About this Research Topic
T2DM patients with HF have a higher risk of mortality and hospitalization for HF than no diabetics. Therefore, there is an increasing necessity to find new diagnostic instruments and treatments to improve clinical outcomes in T2DM failing heart subjects.
Several and complex pathological mechanisms such as altered cardiac ionic homeostasis, oxidative stress, hyperglycemia-induced cellular damage and mitochondrial dysfunction are implicated. Importantly, altered cardiac ionic homeostasis is an established signature and driver of HF pathology but has been largely neglected in T2DM pathology. There, insulin resistance and disturbances in glucose and fatty acid metabolism are currently viewed as major instigators of T2DM. However, older and recent researches indicate that cardiac ionic disturbances may actually provide the common ground for both diseases and explain, at least in part, why they mutually amplify each other. Intriguingly, these changes may lead to electrical and mechanical alterations in systolic and diastolic electrical phases.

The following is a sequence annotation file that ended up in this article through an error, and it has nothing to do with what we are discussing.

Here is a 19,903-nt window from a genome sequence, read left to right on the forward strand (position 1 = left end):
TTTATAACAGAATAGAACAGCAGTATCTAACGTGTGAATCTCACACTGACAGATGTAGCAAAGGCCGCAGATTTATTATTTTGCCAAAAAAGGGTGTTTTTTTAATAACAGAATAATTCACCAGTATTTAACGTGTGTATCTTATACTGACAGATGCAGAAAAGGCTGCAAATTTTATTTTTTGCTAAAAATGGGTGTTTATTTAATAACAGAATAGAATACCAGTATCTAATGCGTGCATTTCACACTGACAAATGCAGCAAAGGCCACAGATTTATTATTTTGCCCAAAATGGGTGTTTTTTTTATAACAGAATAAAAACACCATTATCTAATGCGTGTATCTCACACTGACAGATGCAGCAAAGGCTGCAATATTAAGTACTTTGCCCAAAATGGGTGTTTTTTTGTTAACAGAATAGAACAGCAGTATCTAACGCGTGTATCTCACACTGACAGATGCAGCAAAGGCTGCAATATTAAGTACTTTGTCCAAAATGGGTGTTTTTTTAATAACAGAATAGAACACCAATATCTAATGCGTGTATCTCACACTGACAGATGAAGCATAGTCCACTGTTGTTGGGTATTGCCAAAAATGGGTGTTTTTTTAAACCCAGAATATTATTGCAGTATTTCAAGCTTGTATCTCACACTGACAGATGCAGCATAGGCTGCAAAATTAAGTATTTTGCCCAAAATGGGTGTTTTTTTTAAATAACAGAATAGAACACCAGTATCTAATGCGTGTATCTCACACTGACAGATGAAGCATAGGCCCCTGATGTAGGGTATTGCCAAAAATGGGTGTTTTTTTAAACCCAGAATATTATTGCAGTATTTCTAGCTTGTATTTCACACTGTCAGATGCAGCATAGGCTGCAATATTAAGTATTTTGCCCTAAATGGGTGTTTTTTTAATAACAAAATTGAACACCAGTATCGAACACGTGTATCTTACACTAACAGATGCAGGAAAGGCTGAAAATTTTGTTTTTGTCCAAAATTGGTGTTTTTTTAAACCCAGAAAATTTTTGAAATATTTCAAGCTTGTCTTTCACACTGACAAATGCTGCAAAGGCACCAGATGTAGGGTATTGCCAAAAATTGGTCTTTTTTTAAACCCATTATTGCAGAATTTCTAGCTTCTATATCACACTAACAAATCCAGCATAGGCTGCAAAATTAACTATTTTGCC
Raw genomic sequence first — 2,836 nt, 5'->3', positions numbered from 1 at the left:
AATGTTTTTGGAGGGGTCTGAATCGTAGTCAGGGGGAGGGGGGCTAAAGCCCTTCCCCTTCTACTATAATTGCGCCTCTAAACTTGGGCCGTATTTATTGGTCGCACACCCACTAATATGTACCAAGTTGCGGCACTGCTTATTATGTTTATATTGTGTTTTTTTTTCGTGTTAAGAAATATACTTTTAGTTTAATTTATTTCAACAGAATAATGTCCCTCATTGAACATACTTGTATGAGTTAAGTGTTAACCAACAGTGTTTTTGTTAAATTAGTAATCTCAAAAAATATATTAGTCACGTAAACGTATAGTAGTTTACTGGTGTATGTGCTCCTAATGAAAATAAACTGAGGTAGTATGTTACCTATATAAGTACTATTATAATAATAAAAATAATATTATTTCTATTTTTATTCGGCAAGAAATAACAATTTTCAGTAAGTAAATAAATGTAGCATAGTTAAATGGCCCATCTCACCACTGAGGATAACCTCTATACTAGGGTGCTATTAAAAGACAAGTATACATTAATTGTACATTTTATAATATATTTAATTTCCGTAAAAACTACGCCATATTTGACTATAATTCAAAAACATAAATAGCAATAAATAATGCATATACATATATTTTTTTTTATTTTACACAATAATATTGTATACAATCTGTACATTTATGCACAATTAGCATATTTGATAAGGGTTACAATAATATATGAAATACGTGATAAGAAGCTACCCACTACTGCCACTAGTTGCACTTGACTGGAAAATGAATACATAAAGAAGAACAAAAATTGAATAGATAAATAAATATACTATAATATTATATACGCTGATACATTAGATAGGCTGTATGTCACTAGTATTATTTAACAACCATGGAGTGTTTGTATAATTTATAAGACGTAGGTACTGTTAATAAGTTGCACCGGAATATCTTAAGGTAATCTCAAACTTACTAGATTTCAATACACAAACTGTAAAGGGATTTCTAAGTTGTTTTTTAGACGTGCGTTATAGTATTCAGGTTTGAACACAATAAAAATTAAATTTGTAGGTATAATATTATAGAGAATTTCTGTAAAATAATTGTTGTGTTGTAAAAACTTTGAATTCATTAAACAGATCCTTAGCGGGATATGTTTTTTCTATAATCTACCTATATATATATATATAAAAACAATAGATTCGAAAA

Therefore, in this Research Topic (RT) we try to bring the two major diseases together by focusing on common molecular pathways and mechanisms, electrical/mechanical alterations and subsequently on clinical outcomes.
We encourage investigators to submit to this RT both original research articles, clinical trials and reviews having the purpose to address novel diagnostic tools or new therapeutic treatments for T2DM and HF. Manuscripts involving therapies with already proven efficacy (e.g. SGLT2 inhibitors) or potential suggested efficacy (e.g. epigenetic therapy) are welcome.
Keywords: heart failure, 2 type diabetes, clinical outcomes, cellular and molecular implied pathways, drug therapies, genetic therapies, interventional therapies
Important Note: All contributions to this Research Topic must be within the scope of the section and journal to which they are submitted, as defined in their mission statements. Frontiers reserves the right to guide an out-of-scope manuscript to a more suitable section or journal at any stage of peer review.